Kim Jong Un, the North Korean supremo, traveled to Beijing last week at the invitation of Chinese counterpart Xi Jinping. President Donald Trump saw the visit as a good sign, but he’s undoubtedly wrong to be optimistic.
In fact, an invigoration of the China-North Korea alliance, a possible result of the officially “unofficial” meeting, makes this time resemble the hinge year of 1914.
The hallmark of this moment, like then, is a rapidly changing situation. In recent weeks, North Korea has transformed itself from isolated pariah to the driver of events. Kim has met with Xi and will soon talk to Moon Jae-in, the South Korean president, and Trump. Japan’s prime minister, Shinzo Abe, is angling for a summit as well.
At the same time, Kim is raising expectations. According to South Korean officials he met at the beginning of last month, he said he was “committed to denuclearization.” Kim during his meeting with Xi last week used those same words. Whether Kim is sincere or not—he undoubtedly isn’t—he is accelerating developments in an especially troubled region.
And some, including Adelphi University’s Jonathan Cristol writing on the CNN site, see these developments ending in conflict. In “Kim Jong Un’s Cunning Strategy Could Lead the World Down a Dangerous Path,” Cristol argues that Trump, aided by his pick for national security adviser John Bolton, could be “angling for a failure and an excuse for war.” Harry Kazianis of the Center for the National Interest is also concerned, telling Vox the chance of war might increase if summit talks fail. The administration, he says, is “putting all of our eggs in the summit basket” in what is “the ultimate Hail Mary.”
Not everyone mixes metaphors so well, but everybody should be concerned. Scholars often muse about “accidental war,” but in this case armed conflict looks almost preordained. Armies have marched up and down the Korean Peninsula over the last two millennia, and although there has been general quiet during the last seven decades, the Korean War—the North Koreans call that struggle the “Great Fatherland Liberation War” and the Chinese label it the “War to Resist U.S. Aggression and Aid Korea”—remains unresolved, yet to be concluded by peace treaty.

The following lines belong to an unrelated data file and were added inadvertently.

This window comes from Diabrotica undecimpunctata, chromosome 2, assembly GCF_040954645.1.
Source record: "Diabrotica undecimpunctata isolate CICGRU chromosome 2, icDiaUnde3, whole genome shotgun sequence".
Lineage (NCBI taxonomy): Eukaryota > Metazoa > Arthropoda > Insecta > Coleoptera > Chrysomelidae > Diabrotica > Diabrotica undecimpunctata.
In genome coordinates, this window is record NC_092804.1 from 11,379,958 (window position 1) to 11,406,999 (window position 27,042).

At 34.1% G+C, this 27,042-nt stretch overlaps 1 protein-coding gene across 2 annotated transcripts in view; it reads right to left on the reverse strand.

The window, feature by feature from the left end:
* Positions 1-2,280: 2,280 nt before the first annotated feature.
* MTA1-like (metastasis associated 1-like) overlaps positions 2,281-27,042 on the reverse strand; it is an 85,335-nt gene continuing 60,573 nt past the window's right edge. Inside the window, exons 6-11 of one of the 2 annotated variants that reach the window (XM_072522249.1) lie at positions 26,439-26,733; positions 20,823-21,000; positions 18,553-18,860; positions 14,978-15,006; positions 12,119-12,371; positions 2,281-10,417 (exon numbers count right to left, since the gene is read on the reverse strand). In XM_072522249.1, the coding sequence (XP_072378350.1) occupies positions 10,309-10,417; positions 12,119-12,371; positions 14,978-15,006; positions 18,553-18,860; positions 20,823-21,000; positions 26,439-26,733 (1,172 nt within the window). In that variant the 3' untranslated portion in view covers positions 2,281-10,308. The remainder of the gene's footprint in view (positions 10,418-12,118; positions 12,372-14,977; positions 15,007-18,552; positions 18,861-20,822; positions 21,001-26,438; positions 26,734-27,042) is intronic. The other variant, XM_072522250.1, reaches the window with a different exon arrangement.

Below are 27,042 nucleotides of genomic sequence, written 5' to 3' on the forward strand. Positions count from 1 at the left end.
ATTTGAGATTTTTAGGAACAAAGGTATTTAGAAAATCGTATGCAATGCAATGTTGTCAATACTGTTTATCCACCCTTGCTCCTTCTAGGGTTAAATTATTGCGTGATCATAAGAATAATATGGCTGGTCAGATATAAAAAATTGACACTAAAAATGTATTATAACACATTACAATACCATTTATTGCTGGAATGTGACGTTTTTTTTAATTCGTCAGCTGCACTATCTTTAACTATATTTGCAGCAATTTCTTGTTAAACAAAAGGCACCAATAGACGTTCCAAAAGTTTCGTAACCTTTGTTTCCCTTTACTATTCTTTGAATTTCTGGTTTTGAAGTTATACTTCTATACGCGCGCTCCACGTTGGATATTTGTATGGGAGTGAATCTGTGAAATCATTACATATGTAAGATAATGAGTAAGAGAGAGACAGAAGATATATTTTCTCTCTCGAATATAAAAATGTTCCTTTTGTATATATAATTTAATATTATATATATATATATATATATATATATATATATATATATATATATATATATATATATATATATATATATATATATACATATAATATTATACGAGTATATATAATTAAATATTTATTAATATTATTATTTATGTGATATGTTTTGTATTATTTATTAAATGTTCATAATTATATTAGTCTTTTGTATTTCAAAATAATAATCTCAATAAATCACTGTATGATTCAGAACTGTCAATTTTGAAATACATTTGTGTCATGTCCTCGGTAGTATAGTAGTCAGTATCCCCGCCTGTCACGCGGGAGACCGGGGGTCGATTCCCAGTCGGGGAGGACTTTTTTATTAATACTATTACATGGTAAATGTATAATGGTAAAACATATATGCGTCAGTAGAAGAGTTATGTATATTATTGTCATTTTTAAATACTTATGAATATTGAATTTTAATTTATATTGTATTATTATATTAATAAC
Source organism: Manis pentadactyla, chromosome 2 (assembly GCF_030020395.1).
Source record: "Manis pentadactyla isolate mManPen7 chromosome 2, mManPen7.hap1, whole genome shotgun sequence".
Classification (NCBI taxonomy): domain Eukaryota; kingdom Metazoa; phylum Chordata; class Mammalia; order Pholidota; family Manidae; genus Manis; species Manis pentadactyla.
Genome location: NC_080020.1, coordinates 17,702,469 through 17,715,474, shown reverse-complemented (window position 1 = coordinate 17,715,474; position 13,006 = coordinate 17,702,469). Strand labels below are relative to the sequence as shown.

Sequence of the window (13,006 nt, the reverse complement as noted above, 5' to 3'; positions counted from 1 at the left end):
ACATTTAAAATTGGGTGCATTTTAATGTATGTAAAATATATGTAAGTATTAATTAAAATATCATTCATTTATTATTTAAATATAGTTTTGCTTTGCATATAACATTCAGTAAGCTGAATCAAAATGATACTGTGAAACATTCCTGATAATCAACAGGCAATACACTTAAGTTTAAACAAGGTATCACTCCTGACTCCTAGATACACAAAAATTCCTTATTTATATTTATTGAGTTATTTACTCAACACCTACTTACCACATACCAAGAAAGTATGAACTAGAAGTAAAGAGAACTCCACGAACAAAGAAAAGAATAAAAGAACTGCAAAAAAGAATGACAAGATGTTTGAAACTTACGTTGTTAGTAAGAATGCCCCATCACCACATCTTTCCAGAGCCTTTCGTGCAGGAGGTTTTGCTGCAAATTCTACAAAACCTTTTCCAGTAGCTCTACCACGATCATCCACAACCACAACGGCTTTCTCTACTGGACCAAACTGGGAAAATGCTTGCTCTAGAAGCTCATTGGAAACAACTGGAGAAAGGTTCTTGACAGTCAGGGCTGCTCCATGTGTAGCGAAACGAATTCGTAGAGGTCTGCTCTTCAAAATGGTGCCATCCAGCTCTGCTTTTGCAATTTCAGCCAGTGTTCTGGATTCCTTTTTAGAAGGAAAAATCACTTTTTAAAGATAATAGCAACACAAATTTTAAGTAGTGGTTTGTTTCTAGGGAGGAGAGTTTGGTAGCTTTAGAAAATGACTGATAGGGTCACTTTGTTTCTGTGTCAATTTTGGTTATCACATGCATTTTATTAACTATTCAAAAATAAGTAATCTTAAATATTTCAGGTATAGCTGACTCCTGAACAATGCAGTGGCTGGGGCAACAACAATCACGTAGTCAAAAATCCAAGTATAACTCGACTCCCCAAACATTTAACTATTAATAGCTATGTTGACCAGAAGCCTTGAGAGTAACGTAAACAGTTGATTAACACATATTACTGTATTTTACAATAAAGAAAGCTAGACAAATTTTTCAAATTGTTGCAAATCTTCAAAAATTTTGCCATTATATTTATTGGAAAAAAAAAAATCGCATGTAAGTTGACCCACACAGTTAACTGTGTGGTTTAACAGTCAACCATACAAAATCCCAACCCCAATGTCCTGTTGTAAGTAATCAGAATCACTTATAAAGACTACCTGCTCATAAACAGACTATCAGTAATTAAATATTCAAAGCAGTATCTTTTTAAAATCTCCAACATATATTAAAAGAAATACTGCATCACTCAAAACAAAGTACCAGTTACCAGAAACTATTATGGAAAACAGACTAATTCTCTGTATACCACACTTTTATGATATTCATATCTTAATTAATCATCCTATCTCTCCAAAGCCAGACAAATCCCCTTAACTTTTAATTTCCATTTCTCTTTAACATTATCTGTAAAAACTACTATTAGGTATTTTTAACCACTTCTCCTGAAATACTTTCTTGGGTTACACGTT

At the same time, there has been dangerous mischief-making. “China’s original strategy with North Korea was evidently a long game to let a strategic crisis develop, engendered by Pyongyang’s weapons program that would make the world look to China as the only means to resolution short of war,” Brock University’s Charles Burton, who studies Beijing policy toward Pyongyang, told The Daily Beast.
China’s grand strategy, in other words, is to use the Democratic People’s Republic of Korea to obtain decades-old goals. “China,” Burton writes, “would then resolve the crisis by engineering regime change in the North on condition that the U.S. withdraws its troops from Japan and South Korea and abandons its defense of Taiwan.”
Beijing’s aim, therefore, is to turn a North Asia crisis into a test of Washington’s leadership—in other words, a challenge with global implications.
Yet by raising the stakes for the U.S., Beijing has also upped the consequences to itself. Chinese leaders would perceive a successful outcome for America to be a grievous setback for themselves. “Such a blow to China’s national pride would have major global consequences,” Burton notes.
Up until last week, China was having a bad 2018. Beijing, which has been at the center of the international community’s efforts to disarm the Kim family since the Three-Party talks of April 2003, looked to be on the verge of exclusion from the most consequential discussions in the region.
Kim apparently wanted to cut the Chinese out by making an offer to talk directly to Trump. And Trump’s on-the-spot acceptance was sound because the Chinese have generally been a malign influence on denuclearization efforts. In the Six-Party talks last decade, for instance, China more often than not used its influence to help Pyongyang, not Washington and the international community.
Since the breakdown of those talks at the end of last decade—Pyongyang walked away after Beijing prevailed on the Bush administration to ease up pressure on the North—China has delayed international sanctions and then violated those measures, sometimes openly. Chinese banks, from all indications, are still laundering money for Pyongyang.
Moreover, Beijing for decades supplied the North with components, equipment, materials, and, in all probability, technology for both its nuclear weapons and ballistic-missile programs. That’s one of reasons why a destitute state could make fast progress building the world’s most destructive weapons.
And now Chinese leaders showed off their relationship with “Fatty the Third,” as Chinese netizens like to call Kim, at the Beijing meeting last week and thereby gave him the means to resist global efforts to take away his weapons.